With some of the recently developed drugs showing unprecedented response rates and consistent improvement in overall survival in some indications, we face the dawn of a new era in anticancer research. New therapeutic targets, novel classes of products, booming and competing pipelines, innovative statistical methods, and a changing regulatory environment are all features of this new era.
More than ever, we need clinical trials that can incorporate the required innovations into their design, conduct, infrastructure and analysis. Fortunately, specialist CROs stand ready to take what they have learned from the past 10 years of oncology drug development and apply it to the new world in which we find ourselves.
These CROs already know how to meet the challenges of segmented study populations and an increasingly competitive development landscape, how to implement complex and adaptive designs, and how to squeeze every ounce of value out of data – skills that pharmaceutical and biotech companies will increasingly require going forward.
Immunotherapy reigns supreme
Immunotherapy is a contemporary approach to cancer treatment using an old idea: eliciting the immune system to fight cancer. Although it dates back at least 120 years, immunotherapy only emerged as a clearly effective modality 10 years ago. In 2011, the FDA approved Bristol Myers Squibb’s ipilimumab to treat unresectable and metastatic malignant melanoma, shifting the dial on cancer treatment. This monoclonal antibody was the first in a series of checkpoint inhibitors (CPIs). Its approval was soon followed by that of CPIs targeting programmed death 1 (PD-1) and PD-1 ligand (PD-L1), such as atezolizumab (Genentech), avelumab (EMD Serono/Pfizer), cemiplimab (Regeneron), durvalumab (Medimmune/AstraZeneca), nivolumab (Bristol Myers Squibb), and pembrolizumab (Merck).
In addition to CPIs, the immunotherapy class includes other antibodies with various immunological targets. Examples include cell-based products such as genetically engineered T-cell therapies (CAR-T cells), small molecules, oncolytic viruses, vaccines and cytokines. Some of these types of immunotherapy are in earlier phases of development, whereas others are already represented by approved products. Some of those products have led to unprecedented responses in clinical settings marked by resistance to conventional treatments. Moreover, CPIs have led to improvements in overall survival in many cases, including difficult-to-treat tumors such as melanoma, non-small-cell lung cancer without driver mutations and triple-negative breast cancer. Thus, immunotherapy will likely reign supreme in the foreseeable future as the mainstay or backbone treatment across indications.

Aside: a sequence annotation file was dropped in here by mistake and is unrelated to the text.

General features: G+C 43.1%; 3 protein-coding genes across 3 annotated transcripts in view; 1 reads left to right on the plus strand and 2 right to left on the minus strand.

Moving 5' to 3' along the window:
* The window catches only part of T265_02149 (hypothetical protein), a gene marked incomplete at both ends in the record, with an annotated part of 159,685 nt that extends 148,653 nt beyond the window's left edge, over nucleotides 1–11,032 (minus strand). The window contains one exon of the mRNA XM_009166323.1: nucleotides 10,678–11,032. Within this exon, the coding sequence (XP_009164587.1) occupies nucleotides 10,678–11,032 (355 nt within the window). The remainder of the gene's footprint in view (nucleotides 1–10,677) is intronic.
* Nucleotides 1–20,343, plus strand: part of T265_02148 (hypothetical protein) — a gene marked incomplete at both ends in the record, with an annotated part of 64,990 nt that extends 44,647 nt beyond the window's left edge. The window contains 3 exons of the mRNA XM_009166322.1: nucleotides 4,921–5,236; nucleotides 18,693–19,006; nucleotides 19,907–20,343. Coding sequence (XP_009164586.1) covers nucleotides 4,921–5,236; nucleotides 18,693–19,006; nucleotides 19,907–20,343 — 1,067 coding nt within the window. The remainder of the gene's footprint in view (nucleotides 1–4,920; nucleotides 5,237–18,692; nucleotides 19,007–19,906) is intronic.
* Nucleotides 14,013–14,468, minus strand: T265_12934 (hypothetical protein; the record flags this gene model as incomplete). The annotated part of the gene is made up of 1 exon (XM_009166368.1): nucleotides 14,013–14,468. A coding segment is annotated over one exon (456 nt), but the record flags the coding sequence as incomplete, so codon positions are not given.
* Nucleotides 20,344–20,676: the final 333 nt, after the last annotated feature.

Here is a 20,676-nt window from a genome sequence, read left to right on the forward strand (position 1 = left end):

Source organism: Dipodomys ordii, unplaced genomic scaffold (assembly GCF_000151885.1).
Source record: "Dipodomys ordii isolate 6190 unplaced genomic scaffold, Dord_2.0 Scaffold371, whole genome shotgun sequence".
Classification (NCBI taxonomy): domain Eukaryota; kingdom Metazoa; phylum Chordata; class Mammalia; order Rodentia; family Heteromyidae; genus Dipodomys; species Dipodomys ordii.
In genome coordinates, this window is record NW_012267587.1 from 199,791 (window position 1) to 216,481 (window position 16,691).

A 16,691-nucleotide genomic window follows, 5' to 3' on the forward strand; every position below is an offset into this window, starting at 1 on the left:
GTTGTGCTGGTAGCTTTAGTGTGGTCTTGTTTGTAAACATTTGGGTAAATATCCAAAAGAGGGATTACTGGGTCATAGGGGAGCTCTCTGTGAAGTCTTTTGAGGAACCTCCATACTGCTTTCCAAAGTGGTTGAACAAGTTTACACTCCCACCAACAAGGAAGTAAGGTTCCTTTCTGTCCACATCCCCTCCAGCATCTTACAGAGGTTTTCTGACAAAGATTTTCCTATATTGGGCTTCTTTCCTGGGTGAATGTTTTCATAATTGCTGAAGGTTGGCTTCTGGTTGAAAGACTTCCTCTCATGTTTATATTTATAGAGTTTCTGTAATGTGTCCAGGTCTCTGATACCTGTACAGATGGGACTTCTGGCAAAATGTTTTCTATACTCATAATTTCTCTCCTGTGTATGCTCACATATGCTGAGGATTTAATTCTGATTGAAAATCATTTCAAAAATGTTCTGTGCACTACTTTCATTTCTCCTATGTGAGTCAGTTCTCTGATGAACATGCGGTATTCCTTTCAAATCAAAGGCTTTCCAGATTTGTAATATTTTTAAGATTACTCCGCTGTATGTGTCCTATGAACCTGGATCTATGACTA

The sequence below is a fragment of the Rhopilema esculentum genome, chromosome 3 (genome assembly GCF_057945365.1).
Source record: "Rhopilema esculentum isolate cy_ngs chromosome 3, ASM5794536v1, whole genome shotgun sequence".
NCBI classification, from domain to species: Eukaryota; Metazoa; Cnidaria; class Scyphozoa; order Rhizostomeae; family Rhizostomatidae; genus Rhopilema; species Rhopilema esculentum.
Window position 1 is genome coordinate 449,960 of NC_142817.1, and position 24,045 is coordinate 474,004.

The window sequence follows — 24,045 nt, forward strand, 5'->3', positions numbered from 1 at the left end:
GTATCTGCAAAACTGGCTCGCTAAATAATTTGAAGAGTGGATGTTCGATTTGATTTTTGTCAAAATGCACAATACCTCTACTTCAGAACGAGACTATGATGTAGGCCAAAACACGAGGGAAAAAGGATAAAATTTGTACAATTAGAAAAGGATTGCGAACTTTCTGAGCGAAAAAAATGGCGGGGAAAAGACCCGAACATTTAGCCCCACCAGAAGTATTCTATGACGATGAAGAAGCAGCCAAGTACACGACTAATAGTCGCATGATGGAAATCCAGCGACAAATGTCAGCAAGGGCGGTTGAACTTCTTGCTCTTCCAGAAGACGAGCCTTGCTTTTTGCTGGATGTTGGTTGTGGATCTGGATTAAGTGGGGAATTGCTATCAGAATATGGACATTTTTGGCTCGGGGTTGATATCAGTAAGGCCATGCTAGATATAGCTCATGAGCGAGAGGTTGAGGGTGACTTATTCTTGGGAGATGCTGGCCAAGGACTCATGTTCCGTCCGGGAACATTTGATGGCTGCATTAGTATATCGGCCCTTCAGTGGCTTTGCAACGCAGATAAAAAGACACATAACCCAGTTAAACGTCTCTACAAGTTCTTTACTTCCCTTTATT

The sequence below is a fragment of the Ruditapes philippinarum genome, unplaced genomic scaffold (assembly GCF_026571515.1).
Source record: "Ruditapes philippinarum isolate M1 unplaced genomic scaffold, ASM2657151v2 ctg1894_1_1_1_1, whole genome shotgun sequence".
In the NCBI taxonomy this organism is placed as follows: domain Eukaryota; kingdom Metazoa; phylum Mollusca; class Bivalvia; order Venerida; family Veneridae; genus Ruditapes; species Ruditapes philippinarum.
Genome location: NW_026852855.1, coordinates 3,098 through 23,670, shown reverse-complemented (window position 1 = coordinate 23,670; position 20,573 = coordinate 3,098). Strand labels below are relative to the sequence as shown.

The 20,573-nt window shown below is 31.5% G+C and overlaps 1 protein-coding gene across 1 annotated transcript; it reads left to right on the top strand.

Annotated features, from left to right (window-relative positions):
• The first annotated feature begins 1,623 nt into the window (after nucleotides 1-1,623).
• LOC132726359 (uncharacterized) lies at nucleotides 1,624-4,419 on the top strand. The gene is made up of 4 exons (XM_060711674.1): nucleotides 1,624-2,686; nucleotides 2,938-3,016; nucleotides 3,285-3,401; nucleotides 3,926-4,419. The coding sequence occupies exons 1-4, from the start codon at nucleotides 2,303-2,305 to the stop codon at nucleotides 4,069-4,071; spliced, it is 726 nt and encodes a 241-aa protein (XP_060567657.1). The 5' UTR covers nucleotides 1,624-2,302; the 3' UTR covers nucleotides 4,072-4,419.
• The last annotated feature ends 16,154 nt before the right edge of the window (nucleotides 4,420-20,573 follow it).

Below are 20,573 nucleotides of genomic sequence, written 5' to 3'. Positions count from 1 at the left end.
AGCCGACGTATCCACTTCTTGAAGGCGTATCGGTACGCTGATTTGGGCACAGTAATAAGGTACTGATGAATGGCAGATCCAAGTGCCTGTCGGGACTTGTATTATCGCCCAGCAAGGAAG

New challenges require innovation
The benefit derived from immunotherapy has generated an unprecedented number of trials competing for the same limited pool of patients in research centers. Moreover, the availability of approved immunotherapy in many settings has influenced the choice of control arms in late-phase trials and led to the need to be flexible in such a choice, given expected changes in the standard of care during trial conduct. Likewise, the need to include a backbone of approved immunotherapy in early-phase trials can, in some cases, create constraints on the experimental product itself since its administration will, in some instances, piggyback that of the approved drug. Likewise, the need to assess combinations early on will likely become more frequent in drug development.